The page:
Temporal range: Late Cretaceous
An artist's illustration of Eurazhdarcho langendorfensis
Scientific classification
Kingdom: Animalia
Phylum: Chordata
Class: Sauropsida
Order: Pterosauria
Family: Azhdarchidae
Genus: Eurazhdarcho
Vremir et al., 2013
Type species
Eurazhdarcho langendorfensis
Vremir et al., 2013

Eurazhdarcho is a genus of pterodactyloid pterosaur from the Late Cretaceous Transylvanian Basin of Romania.

Discovery and naming

In 2009, Mátyás Vremir at Lancrăm near Sebeş-Glod in Transylvania at the SbG-B site uncovered the remains of a pterosaur. He donated these to the Erdélyi Múzeum, of the Societății Muzeului Ardelean (Transylvanian Museum Society). Subsequent excavations by Vremir discovered additional bones of the same individual animal and were added by him to the collection of the Babeș-Bolyai University.[1]

In 2013, Vremir, Alexander Wilhelm Armin Kellner, Darren Naish, and Gareth Dyke named and described the type species Eurazhdarcho langendorfensis. The generic name combines the name of Europe with that of the related form Azhdarcho. The specific name refers to Langendorf, the name of Lancrǎm in the language of the German ethnic minority in Romania. The article appeared in the electronic journal PLoS ONE without an accompanying printed version; it nevertheless validly names the taxon under the new rules of the ICZN.[1]

The holotype, EME VP 312, was found in a layer of the Sebeş Formation dating from the upper Early Maastrichtian, about 69 million years old. It consists of a partial skeleton lacking the skull. It includes three neck vertebrae among which the almost complete third and the fourth; the third and fourth right metacarpal; the upper part of the first phalanx of the wing finger; the lower part of the second phalanx; a lower phalanx of one of the other fingers and a number of undetermined fragments. The Babeș-Bolyai University material is included within this enumeration and is not indicated by a separate inventory number. Generally the quality of the bones is poor with much of the outer cortex broken or eroded and internal structures present as (impressions of) natural moulds. The fossils have not been completely flattened, preserving three-dimensionality, but compression has caused some distortion. The carcass had probably by flooding been deposed on its back in mud near a riverbank. Afterwards it was exposed to the air, weathering and being scavenged as proven by circular bite-marks inflicted by the conical teeth of some member of the Crocodyliformes. Later covered by a thin layer of dirt, it was damaged by beetles and termites.[1]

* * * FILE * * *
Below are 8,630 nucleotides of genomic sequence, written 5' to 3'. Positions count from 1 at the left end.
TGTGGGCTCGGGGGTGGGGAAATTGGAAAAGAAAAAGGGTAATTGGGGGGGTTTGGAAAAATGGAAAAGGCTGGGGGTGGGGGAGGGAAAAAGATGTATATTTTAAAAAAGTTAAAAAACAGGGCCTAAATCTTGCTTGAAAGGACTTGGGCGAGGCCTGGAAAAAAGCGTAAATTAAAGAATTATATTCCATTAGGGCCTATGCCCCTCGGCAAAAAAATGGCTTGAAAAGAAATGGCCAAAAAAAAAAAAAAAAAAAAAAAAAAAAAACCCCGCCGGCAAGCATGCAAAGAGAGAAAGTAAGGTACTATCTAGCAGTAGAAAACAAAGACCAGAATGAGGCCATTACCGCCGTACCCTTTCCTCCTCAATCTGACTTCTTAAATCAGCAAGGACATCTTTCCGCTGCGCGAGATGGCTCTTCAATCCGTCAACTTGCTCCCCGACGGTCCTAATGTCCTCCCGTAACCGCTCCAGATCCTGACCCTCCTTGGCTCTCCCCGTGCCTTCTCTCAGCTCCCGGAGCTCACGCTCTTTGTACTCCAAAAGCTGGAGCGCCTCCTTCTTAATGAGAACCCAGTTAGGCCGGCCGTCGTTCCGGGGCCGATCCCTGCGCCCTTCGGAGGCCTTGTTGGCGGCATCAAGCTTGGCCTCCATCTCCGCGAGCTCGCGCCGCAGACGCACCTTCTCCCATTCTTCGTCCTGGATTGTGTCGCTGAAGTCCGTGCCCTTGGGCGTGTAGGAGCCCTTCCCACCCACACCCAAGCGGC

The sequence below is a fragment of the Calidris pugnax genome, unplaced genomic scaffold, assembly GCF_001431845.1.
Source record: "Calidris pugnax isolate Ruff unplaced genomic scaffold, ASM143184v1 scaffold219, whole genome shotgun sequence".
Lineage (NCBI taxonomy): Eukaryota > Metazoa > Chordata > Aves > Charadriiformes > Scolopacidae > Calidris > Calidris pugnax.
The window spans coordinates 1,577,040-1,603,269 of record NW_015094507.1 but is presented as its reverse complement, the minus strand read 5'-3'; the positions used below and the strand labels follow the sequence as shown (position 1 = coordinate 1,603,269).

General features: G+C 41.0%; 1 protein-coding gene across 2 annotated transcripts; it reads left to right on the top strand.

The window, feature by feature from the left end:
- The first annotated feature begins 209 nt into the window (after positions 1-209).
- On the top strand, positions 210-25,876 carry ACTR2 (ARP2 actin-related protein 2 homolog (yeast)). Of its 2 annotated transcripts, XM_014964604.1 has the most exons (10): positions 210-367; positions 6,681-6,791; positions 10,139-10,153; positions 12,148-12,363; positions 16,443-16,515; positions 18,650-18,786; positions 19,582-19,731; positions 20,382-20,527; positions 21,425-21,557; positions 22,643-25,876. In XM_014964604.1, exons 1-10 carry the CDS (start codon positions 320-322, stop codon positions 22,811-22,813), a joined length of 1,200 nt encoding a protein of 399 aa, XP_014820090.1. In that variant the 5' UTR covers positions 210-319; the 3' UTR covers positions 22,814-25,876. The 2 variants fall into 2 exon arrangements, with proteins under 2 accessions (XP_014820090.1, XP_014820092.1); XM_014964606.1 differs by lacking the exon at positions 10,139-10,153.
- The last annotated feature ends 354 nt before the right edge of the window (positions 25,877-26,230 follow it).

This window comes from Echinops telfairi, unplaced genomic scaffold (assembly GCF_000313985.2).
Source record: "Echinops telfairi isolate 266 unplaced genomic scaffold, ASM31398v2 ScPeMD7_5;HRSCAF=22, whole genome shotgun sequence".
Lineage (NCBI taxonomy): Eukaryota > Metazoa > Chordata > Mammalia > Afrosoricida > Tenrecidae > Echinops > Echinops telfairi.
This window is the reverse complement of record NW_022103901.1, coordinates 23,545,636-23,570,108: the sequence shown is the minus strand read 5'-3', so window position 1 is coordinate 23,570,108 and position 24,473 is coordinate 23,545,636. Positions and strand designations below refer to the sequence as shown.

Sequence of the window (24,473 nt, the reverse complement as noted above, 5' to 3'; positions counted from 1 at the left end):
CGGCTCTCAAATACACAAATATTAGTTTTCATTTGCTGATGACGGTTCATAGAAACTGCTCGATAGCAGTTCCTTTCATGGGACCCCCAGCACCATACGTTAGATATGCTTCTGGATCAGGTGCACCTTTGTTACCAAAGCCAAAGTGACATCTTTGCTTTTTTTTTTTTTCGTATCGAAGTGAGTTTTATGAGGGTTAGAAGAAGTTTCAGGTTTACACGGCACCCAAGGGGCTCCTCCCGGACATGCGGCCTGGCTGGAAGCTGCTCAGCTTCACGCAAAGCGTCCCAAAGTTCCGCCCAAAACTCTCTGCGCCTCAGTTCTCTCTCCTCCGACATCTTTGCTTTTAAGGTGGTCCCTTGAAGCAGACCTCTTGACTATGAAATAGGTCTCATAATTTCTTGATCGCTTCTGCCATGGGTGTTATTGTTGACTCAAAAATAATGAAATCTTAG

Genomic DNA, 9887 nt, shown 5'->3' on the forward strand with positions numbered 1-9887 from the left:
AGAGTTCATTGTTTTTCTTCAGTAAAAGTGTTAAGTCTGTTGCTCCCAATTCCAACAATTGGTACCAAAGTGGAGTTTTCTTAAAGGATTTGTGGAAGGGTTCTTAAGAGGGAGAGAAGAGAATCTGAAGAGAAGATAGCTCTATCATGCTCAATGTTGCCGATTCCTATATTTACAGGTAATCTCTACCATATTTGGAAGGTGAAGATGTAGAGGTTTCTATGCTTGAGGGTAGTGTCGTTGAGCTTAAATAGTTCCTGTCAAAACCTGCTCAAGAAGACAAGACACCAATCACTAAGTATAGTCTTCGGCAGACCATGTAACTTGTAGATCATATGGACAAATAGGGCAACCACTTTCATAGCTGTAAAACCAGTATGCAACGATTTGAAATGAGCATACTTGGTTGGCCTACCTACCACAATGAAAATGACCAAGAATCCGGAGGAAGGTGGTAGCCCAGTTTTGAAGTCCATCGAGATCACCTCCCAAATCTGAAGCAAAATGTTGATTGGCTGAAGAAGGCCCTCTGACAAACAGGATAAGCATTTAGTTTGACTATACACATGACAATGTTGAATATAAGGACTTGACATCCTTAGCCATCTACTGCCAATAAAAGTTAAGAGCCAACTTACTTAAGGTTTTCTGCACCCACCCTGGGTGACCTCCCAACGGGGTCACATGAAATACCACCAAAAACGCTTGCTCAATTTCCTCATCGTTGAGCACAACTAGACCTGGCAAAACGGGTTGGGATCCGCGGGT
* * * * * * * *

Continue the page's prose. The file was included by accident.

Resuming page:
The authors noted that from the same Romanian layers the related giant form Hatzegopteryx is known; the known fossil material from both genera does not overlap. The authors considered an identity to be unlikely because the much smaller EME VP 312 seems to represent an adult individual.


Eurazhdarcho is a medium-sized azhdarchid. The authors estimated its wingspan at three metres, extrapolating from an estimated length for the fourth metacarpal of about twenty-five centimetres.[1]

The authors established some distinctive traits, all present in the cervical vertebrae. The third neck vertebra has three-quarters of the length of the fourth vertebra, whereas 60% would be normal with azhdarchids. The necks of the prezygapophyses, the front joint processes, are well-developed and elongated, obliquely pointing forwards and outwards under an angle of 30° with the long axis of the vertebra. The preexapophysis, a secondary joint process on the side of the prezygapophysis, is well-developed with a forward pointing articulation facet and separated from a process, itself the remains of the diapophysis and possibly a neck rib, on the outer base of the prezygapophysis, by a deep trough on its underside. The pneumatic openings, the entrance holes for the air sacks, at the sides of the neural arch are small and placed in a low position.